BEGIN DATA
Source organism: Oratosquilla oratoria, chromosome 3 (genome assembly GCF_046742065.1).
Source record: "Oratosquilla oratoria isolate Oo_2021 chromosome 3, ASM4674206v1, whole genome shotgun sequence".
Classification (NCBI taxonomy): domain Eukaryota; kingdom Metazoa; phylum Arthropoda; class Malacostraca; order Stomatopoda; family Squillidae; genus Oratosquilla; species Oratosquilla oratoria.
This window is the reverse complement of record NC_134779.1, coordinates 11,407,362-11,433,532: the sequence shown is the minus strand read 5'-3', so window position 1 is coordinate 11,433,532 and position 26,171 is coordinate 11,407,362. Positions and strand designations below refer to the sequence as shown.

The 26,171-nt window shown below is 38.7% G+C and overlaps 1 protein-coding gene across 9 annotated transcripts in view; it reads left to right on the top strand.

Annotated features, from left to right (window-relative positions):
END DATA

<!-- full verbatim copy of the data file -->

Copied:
Source organism: Oratosquilla oratoria, chromosome 3 (genome assembly GCF_046742065.1).
Source record: "Oratosquilla oratoria isolate Oo_2021 chromosome 3, ASM4674206v1, whole genome shotgun sequence".
Classification (NCBI taxonomy): domain Eukaryota; kingdom Metazoa; phylum Arthropoda; class Malacostraca; order Stomatopoda; family Squillidae; genus Oratosquilla; species Oratosquilla oratoria.
This window is the reverse complement of record NC_134779.1, coordinates 11,407,362-11,433,532: the sequence shown is the minus strand read 5'-3', so window position 1 is coordinate 11,433,532 and position 26,171 is coordinate 11,407,362. Positions and strand designations below refer to the sequence as shown.

The 26,171-nt window shown below is 38.7% G+C and overlaps 1 protein-coding gene across 9 annotated transcripts in view; it reads left to right on the top strand.

Annotated features, from left to right (window-relative positions):